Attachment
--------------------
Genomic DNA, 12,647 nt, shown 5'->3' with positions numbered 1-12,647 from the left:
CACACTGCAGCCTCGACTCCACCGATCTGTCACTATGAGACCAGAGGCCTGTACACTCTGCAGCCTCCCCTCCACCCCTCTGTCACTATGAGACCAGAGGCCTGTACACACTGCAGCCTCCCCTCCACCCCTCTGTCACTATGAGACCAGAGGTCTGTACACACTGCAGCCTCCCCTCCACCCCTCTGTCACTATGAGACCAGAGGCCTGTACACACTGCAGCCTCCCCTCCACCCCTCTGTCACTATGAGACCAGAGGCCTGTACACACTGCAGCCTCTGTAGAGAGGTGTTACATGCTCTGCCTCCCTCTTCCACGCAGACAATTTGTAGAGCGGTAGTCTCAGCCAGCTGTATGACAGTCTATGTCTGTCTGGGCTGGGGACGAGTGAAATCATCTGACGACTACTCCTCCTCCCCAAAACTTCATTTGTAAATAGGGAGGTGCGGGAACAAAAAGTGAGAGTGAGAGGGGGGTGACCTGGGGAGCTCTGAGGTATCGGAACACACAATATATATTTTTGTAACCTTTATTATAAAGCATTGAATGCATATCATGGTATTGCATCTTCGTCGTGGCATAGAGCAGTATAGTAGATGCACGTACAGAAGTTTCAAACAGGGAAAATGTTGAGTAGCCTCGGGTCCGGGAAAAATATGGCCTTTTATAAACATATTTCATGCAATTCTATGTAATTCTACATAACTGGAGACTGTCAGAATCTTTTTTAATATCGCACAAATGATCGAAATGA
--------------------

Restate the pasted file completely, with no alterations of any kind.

Genomic DNA, 12,647 nt, shown 5'->3' with positions numbered 1-12,647 from the left:
CACACTGCAGCCTCGACTCCACCGATCTGTCACTATGAGACCAGAGGCCTGTACACTCTGCAGCCTCCCCTCCACCCCTCTGTCACTATGAGACCAGAGGCCTGTACACACTGCAGCCTCCCCTCCACCCCTCTGTCACTATGAGACCAGAGGTCTGTACACACTGCAGCCTCCCCTCCACCCCTCTGTCACTATGAGACCAGAGGCCTGTACACACTGCAGCCTCCCCTCCACCCCTCTGTCACTATGAGACCAGAGGCCTGTACACACTGCAGCCTCTGTAGAGAGGTGTTACATGCTCTGCCTCCCTCTTCCACGCAGACAATTTGTAGAGCGGTAGTCTCAGCCAGCTGTATGACAGTCTATGTCTGTCTGGGCTGGGGACGAGTGAAATCATCTGACGACTACTCCTCCTCCCCAAAACTTCATTTGTAAATAGGGAGGTGCGGGAACAAAAAGTGAGAGTGAGAGGGGGGTGACCTGGGGAGCTCTGAGGTATCGGAACACACAATATATATTTTTGTAACCTTTATTATAAAGCATTGAATGCATATCATGGTATTGCATCTTCGTCGTGGCATAGAGCAGTATAGTAGATGCACGTACAGAAGTTTCAAACAGGGAAAATGTTGAGTAGCCTCGGGTCCGGGAAAAATATGGCCTTTTATAAACATATTTCATGCAATTCTATGTAATTCTACATAACTGGAGACTGTCAGAATCTTTTTTAATATCGCACAAATGATCGAAATGA